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Teacher's GuideWhat's it all about?
Breaking with Dyslexia
These instructions are provided as basic guidelines. One set of instructions will not fit every situation. The lessons can be used to treat dyslexia and teach reading at all levels: preschoolers, grade school students, college students, adults who are learning to read, and even college professors who want to increase their reading speed. Teachers should use their judgment and treat each case individually.
This is a primary reading course for students who have dyslexia or a similar learning disability. The teacher should have the student go through the lessons and should note how long it takes and how well the student does. This provides a benchmark that the teacher can use to measure the student's progress. The student should be able to complete the lessons faster the second time through them. When the teacher is satisfied with the student's progress, the student can move on to the next series of lessons.
If you would like to learn more about the background and research history that went into developing "Breaking with Dyslexia" read "Multi-Sensory Learning. "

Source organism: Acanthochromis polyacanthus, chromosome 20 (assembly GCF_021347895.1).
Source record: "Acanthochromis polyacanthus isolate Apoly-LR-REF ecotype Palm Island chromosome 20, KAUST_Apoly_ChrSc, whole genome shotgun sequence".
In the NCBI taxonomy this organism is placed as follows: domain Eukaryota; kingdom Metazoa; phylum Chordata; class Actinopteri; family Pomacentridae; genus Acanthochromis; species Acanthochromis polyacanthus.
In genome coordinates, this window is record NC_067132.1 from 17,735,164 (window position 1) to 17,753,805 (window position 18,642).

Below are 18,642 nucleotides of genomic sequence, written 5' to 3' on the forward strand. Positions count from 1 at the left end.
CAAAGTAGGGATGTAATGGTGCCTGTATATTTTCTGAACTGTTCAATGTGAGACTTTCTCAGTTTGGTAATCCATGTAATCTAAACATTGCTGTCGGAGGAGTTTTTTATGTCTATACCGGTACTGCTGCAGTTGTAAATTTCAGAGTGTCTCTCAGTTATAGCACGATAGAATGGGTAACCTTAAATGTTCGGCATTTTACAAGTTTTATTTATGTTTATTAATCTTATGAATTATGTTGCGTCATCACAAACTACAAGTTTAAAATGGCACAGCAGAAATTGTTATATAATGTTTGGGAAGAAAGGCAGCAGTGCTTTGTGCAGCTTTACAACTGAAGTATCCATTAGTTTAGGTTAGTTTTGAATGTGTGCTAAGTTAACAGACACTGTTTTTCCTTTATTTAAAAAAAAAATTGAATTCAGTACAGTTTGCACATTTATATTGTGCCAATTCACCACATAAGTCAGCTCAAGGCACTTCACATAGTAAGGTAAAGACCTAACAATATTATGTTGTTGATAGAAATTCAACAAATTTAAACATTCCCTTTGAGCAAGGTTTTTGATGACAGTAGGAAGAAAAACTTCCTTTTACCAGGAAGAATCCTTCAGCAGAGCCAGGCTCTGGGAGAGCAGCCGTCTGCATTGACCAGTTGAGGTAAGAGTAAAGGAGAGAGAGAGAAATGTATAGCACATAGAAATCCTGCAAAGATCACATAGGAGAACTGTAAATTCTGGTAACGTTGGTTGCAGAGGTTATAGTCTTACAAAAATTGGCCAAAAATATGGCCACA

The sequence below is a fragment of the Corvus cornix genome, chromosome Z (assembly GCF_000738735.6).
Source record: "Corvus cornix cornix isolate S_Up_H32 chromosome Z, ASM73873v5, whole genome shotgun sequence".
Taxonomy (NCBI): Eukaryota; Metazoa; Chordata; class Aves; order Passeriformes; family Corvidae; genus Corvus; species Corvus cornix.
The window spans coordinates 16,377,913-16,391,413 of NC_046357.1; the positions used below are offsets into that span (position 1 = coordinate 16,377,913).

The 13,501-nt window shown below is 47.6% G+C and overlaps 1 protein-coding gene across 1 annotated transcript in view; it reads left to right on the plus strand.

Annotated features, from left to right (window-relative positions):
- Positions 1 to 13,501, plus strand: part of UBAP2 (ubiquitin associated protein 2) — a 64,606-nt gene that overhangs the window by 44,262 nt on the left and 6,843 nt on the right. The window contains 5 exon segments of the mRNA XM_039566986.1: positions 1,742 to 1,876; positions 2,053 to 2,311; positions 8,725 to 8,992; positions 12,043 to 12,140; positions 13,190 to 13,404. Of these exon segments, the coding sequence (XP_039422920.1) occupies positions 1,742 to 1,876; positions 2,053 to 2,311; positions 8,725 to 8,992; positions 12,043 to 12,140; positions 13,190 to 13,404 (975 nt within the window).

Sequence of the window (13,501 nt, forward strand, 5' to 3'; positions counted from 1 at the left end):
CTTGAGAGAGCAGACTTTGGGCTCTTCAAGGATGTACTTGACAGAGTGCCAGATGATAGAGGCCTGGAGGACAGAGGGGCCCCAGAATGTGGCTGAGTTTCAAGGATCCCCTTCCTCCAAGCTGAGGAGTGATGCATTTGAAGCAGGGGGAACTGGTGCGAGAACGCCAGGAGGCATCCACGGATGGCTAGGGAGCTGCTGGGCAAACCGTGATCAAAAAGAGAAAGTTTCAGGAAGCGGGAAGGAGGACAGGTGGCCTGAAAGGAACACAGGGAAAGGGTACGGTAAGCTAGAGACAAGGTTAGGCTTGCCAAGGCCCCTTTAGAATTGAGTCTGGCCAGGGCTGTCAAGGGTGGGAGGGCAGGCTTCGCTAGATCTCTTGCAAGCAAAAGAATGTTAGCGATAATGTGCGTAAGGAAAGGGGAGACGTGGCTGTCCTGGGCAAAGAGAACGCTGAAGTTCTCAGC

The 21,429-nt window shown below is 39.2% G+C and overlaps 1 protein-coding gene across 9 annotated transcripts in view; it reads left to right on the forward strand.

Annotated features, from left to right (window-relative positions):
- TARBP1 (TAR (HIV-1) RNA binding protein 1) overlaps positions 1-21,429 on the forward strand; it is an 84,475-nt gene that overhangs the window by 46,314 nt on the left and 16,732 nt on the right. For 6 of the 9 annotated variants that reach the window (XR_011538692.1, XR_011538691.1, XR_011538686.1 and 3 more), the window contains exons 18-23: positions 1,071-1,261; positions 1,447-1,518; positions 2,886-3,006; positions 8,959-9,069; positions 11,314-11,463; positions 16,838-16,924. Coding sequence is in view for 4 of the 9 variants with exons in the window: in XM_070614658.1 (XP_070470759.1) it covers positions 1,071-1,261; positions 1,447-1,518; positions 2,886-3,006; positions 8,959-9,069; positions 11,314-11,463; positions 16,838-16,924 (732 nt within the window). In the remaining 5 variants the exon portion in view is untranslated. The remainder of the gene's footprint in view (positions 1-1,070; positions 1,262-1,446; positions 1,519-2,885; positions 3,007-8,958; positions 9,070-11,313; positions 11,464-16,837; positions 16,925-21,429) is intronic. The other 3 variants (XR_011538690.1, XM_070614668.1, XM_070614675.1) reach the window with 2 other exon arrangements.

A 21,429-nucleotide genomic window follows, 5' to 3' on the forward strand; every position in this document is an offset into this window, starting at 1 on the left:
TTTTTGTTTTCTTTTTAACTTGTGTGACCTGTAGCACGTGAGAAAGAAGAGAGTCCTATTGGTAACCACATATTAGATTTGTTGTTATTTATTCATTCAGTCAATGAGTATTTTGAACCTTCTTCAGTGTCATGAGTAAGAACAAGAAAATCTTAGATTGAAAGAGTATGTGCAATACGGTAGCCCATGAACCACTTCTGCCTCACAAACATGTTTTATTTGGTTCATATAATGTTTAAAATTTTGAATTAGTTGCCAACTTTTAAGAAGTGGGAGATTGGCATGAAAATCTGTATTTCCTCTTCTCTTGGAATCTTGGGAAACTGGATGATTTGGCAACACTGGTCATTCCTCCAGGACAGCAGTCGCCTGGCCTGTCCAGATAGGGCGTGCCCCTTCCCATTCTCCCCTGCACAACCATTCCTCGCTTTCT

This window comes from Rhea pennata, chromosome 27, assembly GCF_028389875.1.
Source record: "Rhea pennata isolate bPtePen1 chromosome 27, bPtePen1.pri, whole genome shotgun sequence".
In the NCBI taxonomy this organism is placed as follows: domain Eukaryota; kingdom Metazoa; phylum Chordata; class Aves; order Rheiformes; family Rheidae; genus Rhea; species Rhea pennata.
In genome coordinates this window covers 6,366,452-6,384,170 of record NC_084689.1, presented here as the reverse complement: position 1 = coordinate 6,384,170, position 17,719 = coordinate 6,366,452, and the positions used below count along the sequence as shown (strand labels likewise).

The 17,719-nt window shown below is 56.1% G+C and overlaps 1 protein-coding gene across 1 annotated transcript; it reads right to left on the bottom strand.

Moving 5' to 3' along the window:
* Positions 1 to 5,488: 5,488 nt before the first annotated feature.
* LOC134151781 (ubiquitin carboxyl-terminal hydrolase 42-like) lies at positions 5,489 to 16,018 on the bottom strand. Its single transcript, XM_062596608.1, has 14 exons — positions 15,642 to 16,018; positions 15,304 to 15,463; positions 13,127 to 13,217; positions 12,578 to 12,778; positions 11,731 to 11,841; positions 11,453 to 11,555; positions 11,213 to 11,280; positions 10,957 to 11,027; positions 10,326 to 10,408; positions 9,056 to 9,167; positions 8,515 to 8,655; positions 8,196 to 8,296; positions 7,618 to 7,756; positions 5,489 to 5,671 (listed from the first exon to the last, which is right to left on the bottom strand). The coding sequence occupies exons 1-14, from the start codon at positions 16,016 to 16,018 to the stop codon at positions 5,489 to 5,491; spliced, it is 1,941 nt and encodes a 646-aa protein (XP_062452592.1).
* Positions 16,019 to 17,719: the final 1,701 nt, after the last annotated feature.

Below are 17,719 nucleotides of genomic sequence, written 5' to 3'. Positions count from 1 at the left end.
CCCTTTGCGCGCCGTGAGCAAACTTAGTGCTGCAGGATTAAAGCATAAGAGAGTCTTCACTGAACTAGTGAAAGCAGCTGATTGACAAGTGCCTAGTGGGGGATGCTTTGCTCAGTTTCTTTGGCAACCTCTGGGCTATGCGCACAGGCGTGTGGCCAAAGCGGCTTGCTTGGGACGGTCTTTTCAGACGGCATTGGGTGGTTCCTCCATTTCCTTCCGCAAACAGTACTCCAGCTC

Note: The lessons are designed to provide a tremendous amount of repetition. The teacher can skip some of the activities if the student learns quickly .
Don't Abandon Phonics
The teacher should never abandon teaching phonics because they think that the student will reach the next level without them. Dyslexic students will need phonics to go from grade level to grade level, right through to the twelfth grade. Whenever the teacher stops teaching phonics, the student's reading level stops improving. Keep in mind that while a dyslexic student can struggle through college with a fourth grade reading level, this is would not be necessary given instruction in phonics. Students should be reading at about eight-grade level before being taken off phonics training. This will guarantee that they will be ready for college.
These lessons have enough built in repetition so that the student will learn all of the individual words and learn to read the phonics words is sentences. The use of supplemental reading material, such as Dr. Seuss or other children's books, is highly recommended. Let the students read storybooks on their own as a reward for studying the phonics lessons.
Students should know the alphabet, vowels and consonants before starting this course. You can find appropriate lessons for teaching the alphabet, vowels, and consonants in "Reading with Phonics."
It is not enough that the student understands and reads each word. The student must learn to read each sentence smoothly and without hesitation.
Phonics Translation Guide